Introduction & Display CPU & GPU Performance
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  • doobydoo - Sunday, August 25, 2013 - link

    Retina is an Apple marketing term but the science behind it is not Apple's to change.

    Put simply, a retina device is a device which, when used at a normal viewing distance (11 inches for smartphones, for example) does not have discernible pixels for people with 20/20 vision.

    That's the definition, period.

    Whether it's useful to you or not depends on whether you have 20/20 vision, or perhaps whether you hold your device closer or not.

    The iPad 4 is retina because it would typically be held further away from your eyes than a smartphone, whereas the Nexus 7 with its significantly smaller screen would be held closer (but also still qualifies as retina).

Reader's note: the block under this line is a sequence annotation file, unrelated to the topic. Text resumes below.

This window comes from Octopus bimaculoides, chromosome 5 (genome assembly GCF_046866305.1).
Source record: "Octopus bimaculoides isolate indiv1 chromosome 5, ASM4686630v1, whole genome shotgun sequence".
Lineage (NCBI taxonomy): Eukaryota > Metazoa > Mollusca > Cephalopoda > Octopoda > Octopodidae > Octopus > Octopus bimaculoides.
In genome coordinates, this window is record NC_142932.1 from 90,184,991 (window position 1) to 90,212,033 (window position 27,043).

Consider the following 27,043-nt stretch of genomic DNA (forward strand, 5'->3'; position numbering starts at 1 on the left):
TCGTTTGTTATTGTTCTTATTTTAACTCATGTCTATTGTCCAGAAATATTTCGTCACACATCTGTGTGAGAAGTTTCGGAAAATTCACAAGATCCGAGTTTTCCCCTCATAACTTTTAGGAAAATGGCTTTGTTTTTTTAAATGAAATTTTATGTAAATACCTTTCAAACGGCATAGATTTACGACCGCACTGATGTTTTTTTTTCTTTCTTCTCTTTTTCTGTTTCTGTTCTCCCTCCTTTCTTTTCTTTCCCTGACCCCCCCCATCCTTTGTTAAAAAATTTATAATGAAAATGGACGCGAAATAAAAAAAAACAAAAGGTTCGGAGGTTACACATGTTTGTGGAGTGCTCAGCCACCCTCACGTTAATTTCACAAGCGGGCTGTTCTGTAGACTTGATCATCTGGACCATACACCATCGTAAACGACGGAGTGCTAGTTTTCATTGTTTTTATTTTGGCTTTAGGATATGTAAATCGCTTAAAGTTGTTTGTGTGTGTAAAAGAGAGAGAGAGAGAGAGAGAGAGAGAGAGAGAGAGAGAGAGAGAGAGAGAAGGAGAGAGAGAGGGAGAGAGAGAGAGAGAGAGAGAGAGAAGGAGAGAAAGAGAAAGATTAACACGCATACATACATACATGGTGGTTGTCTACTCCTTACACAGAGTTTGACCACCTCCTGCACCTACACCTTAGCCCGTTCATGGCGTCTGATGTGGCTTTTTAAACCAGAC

For perfect vision, the absolute best you can find in anyone, ever, at 12 inches you'd be looking at a possible perception of 700 PPI.
  • Fri13 - Thursday, November 14, 2013 - link

    Now after a longer time when both has been released, a Nexus 7 (the 2013 model) and iPad Mini (with Retina display) there is no actual difference.

    Nexus 7 has 323 PPI while iPad Mini has 326 PPI so the difference is only a 3 pixels what is nothing even if other would have only 150 PPI. As that is small enough to offer a sharp text and pictures and in this case both are over 320 PPI what is over twice needed to offer sharp text and pictures. The first gen iPad mini was 163 PPI what was enough, but for many it isn't "enough" because they want specs to be updated no matter if there are no reasons to do so.